A table of the region’s leading businesses came together with CityFibre, Topic UK and Diva Telecom as part of the launch of this year’s Leeds Digital Festival to discuss: “The importance of digital connectivity in Leeds.” 

The debate brought together business leaders and key decision makers to foster the discussion around the needs and issues that currently surround the city’s digital connectivity. It focused on the need for and the importance of a robust digital infrastructure and making this fit for purpose to support the city’s continued growth and thriving digital economy. The North now has one of the highest concentrations of digitally connected businesses outside of London and already contributes around £10bn a year in digital GVA to the UK economy. According to the Tech Nation Report 2017, in Leeds alone the digital industry contributes over £688m to the local economy.

One of the key questions of the day was how can we ensure that these businesses thrive and that the region remains an attractive location for inward investment and indeed start-ups? As our digital dependency grows, it is evident that a fit-for-purpose digital infrastructure is essential. Businesses are increasingly concerned about their internet connectivity but connectivity is no longer simply about internet access, it underpins the entire operational capability of a business.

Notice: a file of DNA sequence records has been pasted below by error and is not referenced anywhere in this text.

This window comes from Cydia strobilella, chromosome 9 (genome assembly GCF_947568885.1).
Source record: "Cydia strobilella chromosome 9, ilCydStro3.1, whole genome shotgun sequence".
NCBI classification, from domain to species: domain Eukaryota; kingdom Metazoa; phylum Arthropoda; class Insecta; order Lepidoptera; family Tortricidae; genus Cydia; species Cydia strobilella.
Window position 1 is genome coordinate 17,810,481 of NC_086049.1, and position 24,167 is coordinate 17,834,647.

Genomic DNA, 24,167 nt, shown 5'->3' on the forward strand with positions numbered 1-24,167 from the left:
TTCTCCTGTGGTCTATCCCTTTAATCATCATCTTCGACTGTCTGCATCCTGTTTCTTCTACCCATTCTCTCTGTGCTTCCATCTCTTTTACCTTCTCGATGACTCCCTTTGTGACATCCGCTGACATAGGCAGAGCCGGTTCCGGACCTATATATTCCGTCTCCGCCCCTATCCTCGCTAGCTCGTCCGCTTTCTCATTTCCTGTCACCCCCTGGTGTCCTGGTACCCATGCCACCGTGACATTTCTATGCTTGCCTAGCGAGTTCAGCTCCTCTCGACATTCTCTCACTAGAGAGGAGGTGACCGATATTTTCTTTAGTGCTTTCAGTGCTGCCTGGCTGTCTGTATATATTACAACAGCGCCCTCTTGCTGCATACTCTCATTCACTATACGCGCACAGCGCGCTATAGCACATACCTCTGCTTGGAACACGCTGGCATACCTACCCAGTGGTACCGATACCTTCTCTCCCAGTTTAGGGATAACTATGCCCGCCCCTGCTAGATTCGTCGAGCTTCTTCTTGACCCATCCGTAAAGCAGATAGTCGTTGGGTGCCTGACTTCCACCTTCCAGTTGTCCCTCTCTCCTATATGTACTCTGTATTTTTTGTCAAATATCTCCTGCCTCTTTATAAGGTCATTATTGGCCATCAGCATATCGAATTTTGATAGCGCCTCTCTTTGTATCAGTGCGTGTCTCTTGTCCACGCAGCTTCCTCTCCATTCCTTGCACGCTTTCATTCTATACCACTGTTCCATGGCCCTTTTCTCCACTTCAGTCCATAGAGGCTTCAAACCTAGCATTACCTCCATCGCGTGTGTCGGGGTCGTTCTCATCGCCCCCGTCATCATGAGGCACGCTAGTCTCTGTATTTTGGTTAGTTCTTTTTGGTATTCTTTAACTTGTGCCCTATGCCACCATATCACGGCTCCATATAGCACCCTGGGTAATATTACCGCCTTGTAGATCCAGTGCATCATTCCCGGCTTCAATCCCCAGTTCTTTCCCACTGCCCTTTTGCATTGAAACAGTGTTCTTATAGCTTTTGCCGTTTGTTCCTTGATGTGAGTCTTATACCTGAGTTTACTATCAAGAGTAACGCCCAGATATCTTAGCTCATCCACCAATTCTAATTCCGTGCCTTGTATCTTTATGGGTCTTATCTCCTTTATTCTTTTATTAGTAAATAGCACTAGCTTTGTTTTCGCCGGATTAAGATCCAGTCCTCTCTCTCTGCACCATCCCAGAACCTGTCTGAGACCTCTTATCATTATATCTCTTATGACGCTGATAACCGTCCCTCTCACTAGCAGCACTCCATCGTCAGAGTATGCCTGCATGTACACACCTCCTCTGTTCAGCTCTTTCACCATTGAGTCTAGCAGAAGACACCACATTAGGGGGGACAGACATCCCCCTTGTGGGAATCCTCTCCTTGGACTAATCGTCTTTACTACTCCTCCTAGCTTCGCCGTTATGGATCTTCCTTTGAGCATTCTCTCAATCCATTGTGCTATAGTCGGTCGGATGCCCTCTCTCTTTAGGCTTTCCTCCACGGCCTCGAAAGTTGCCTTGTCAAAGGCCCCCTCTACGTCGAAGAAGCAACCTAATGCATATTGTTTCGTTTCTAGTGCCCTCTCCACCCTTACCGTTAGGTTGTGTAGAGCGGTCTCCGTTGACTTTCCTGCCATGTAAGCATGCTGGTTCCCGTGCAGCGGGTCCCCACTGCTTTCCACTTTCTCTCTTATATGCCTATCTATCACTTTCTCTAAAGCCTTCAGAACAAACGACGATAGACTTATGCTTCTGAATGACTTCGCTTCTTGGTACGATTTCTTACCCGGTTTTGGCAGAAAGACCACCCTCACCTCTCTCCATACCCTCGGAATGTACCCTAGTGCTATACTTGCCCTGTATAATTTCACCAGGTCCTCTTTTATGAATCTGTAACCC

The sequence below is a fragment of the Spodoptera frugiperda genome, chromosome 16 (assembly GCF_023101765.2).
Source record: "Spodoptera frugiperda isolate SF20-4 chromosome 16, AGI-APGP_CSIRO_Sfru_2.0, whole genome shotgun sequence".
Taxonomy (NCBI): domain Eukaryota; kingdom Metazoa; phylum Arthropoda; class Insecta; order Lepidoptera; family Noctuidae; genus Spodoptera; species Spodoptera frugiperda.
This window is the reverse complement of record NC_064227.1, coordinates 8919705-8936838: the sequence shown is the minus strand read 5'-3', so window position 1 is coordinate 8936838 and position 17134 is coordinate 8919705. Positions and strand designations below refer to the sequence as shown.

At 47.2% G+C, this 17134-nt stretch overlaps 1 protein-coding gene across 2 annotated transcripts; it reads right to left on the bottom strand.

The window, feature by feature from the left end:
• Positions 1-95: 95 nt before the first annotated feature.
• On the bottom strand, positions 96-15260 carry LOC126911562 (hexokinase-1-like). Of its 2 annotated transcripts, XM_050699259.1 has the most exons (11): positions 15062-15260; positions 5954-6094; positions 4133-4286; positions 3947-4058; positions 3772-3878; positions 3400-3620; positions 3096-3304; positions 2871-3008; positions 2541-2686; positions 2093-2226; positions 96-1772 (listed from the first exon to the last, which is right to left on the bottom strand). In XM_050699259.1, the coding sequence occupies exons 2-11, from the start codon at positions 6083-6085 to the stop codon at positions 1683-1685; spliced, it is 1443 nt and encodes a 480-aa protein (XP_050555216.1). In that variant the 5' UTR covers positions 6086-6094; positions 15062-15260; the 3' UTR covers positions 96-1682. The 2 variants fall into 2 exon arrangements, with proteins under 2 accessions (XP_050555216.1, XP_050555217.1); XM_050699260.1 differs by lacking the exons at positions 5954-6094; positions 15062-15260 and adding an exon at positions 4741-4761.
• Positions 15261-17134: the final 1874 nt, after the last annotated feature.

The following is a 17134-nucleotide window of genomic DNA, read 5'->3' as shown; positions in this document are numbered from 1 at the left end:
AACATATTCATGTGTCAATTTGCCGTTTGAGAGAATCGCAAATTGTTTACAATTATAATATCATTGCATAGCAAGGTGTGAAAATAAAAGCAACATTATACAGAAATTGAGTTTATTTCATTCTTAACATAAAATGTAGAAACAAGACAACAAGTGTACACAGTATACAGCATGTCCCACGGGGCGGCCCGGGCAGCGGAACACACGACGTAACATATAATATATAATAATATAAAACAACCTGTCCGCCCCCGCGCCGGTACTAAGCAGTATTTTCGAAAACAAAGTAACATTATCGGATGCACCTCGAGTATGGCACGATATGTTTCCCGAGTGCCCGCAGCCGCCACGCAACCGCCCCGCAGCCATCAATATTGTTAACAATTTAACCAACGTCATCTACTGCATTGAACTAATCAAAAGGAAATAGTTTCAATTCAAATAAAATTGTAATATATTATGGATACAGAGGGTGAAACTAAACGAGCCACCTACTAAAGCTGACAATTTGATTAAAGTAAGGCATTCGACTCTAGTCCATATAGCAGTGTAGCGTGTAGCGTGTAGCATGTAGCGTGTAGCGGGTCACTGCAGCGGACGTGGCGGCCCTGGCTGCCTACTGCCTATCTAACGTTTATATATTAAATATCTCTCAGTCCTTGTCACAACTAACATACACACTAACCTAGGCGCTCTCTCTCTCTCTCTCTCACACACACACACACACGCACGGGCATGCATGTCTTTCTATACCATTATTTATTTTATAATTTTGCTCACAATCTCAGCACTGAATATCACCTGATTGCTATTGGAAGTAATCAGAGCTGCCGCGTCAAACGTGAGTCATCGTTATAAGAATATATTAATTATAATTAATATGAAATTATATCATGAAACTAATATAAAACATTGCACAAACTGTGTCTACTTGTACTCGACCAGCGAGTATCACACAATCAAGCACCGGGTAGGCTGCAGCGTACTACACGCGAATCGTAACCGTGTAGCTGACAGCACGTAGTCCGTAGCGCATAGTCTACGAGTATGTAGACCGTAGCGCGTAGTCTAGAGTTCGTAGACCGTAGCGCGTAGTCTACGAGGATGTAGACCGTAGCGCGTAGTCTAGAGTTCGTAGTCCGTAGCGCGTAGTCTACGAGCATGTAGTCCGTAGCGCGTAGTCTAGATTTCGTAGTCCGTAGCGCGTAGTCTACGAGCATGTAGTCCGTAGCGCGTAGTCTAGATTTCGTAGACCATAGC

In attendance at the debate was the founder of Leeds Digital Festival, Stuart Clarke, Blaine Craig from Diva Telecom, Martin Kemp, Marc Lough and Andy Nash from CityFibre, Simon Brereton and Dylan Roberts from Leeds City Council, Andrew Meyer from NHS Digital, Kane Fulton from Tech North, Andrew Devonald from Grant Thornton, Julian Wells from Whitecap Consulting Ltd, Dan Bell from Chadwick Lawrence, Rob McClements from CDi Yorkshire, Stuart Barker from Agenci, Amanda Lennon from innov8tiveminds and Sharon Jandu from Tech ATP. Chair for the event was Gary King from Tendo.

Marc Lough introduced the debate outlining the need for reliable connectivity in the city. “Digital infrastructure is absolutely vital. Leeds is seeing some huge investments in transport but digital infrastructure is just as critical to the success and future growth of the region.”  

The overarching question of how important digital connectivity is in Leeds began the debate – and the response was unanimous. Leeds has seen an unrivalled growth in its digital economy and is now home to over 3,500 digital and tech companies. However, to continue this growth and to compete both on a national and international stage, Blaine Craig stated that “good connectivity from a resilient digital infrastructure is absolutely essential”.